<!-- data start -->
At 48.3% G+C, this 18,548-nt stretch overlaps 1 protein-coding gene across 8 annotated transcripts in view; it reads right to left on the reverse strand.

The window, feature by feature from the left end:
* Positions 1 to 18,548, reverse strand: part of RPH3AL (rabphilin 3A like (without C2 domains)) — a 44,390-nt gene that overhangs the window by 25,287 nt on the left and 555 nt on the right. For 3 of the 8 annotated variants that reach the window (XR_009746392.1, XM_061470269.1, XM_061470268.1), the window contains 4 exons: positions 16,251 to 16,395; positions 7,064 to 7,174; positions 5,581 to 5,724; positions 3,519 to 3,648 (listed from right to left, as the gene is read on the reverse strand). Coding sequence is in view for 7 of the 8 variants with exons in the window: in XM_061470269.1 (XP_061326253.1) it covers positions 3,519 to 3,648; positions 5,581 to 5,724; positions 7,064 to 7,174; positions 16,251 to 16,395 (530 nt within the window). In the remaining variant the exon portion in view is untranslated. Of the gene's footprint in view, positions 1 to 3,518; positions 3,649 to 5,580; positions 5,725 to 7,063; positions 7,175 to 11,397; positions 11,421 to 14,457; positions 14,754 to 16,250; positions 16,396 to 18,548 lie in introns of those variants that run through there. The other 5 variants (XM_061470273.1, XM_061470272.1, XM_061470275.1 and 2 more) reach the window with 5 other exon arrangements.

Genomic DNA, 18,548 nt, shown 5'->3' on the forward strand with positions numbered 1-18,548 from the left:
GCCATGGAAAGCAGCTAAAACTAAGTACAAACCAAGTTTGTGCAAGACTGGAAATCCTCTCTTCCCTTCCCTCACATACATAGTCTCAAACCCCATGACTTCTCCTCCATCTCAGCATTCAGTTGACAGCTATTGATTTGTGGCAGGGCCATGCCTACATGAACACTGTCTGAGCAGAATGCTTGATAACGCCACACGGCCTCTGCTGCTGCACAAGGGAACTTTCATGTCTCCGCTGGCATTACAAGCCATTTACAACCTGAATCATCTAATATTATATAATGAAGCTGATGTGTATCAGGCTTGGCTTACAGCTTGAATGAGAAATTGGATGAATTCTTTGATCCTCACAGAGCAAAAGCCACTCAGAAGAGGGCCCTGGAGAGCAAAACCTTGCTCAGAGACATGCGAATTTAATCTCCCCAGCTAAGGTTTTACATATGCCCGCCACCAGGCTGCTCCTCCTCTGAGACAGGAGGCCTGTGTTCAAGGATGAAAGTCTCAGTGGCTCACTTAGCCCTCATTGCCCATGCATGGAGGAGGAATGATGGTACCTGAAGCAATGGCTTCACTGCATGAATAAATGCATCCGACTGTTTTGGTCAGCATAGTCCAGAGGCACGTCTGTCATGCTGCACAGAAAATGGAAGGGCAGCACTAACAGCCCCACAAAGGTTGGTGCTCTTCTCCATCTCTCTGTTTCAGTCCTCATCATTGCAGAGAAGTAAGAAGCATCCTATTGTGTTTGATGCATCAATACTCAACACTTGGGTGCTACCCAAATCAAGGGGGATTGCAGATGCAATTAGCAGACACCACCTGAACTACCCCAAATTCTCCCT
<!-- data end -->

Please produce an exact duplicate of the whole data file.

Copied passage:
At 48.3% G+C, this 18,548-nt stretch overlaps 1 protein-coding gene across 8 annotated transcripts in view; it reads right to left on the reverse strand.

The window, feature by feature from the left end:
* Positions 1 to 18,548, reverse strand: part of RPH3AL (rabphilin 3A like (without C2 domains)) — a 44,390-nt gene that overhangs the window by 25,287 nt on the left and 555 nt on the right. For 3 of the 8 annotated variants that reach the window (XR_009746392.1, XM_061470269.1, XM_061470268.1), the window contains 4 exons: positions 16,251 to 16,395; positions 7,064 to 7,174; positions 5,581 to 5,724; positions 3,519 to 3,648 (listed from right to left, as the gene is read on the reverse strand). Coding sequence is in view for 7 of the 8 variants with exons in the window: in XM_061470269.1 (XP_061326253.1) it covers positions 3,519 to 3,648; positions 5,581 to 5,724; positions 7,064 to 7,174; positions 16,251 to 16,395 (530 nt within the window). In the remaining variant the exon portion in view is untranslated. Of the gene's footprint in view, positions 1 to 3,518; positions 3,649 to 5,580; positions 5,725 to 7,063; positions 7,175 to 11,397; positions 11,421 to 14,457; positions 14,754 to 16,250; positions 16,396 to 18,548 lie in introns of those variants that run through there. The other 5 variants (XM_061470273.1, XM_061470272.1, XM_061470275.1 and 2 more) reach the window with 5 other exon arrangements.

Genomic DNA, 18,548 nt, shown 5'->3' on the forward strand with positions numbered 1-18,548 from the left:
GCCATGGAAAGCAGCTAAAACTAAGTACAAACCAAGTTTGTGCAAGACTGGAAATCCTCTCTTCCCTTCCCTCACATACATAGTCTCAAACCCCATGACTTCTCCTCCATCTCAGCATTCAGTTGACAGCTATTGATTTGTGGCAGGGCCATGCCTACATGAACACTGTCTGAGCAGAATGCTTGATAACGCCACACGGCCTCTGCTGCTGCACAAGGGAACTTTCATGTCTCCGCTGGCATTACAAGCCATTTACAACCTGAATCATCTAATATTATATAATGAAGCTGATGTGTATCAGGCTTGGCTTACAGCTTGAATGAGAAATTGGATGAATTCTTTGATCCTCACAGAGCAAAAGCCACTCAGAAGAGGGCCCTGGAGAGCAAAACCTTGCTCAGAGACATGCGAATTTAATCTCCCCAGCTAAGGTTTTACATATGCCCGCCACCAGGCTGCTCCTCCTCTGAGACAGGAGGCCTGTGTTCAAGGATGAAAGTCTCAGTGGCTCACTTAGCCCTCATTGCCCATGCATGGAGGAGGAATGATGGTACCTGAAGCAATGGCTTCACTGCATGAATAAATGCATCCGACTGTTTTGGTCAGCATAGTCCAGAGGCACGTCTGTCATGCTGCACAGAAAATGGAAGGGCAGCACTAACAGCCCCACAAAGGTTGGTGCTCTTCTCCATCTCTCTGTTTCAGTCCTCATCATTGCAGAGAAGTAAGAAGCATCCTATTGTGTTTGATGCATCAATACTCAACACTTGGGTGCTACCCAAATCAAGGGGGATTGCAGATGCAATTAGCAGACACCACCTGAACTACCCCAAATTCTCCCT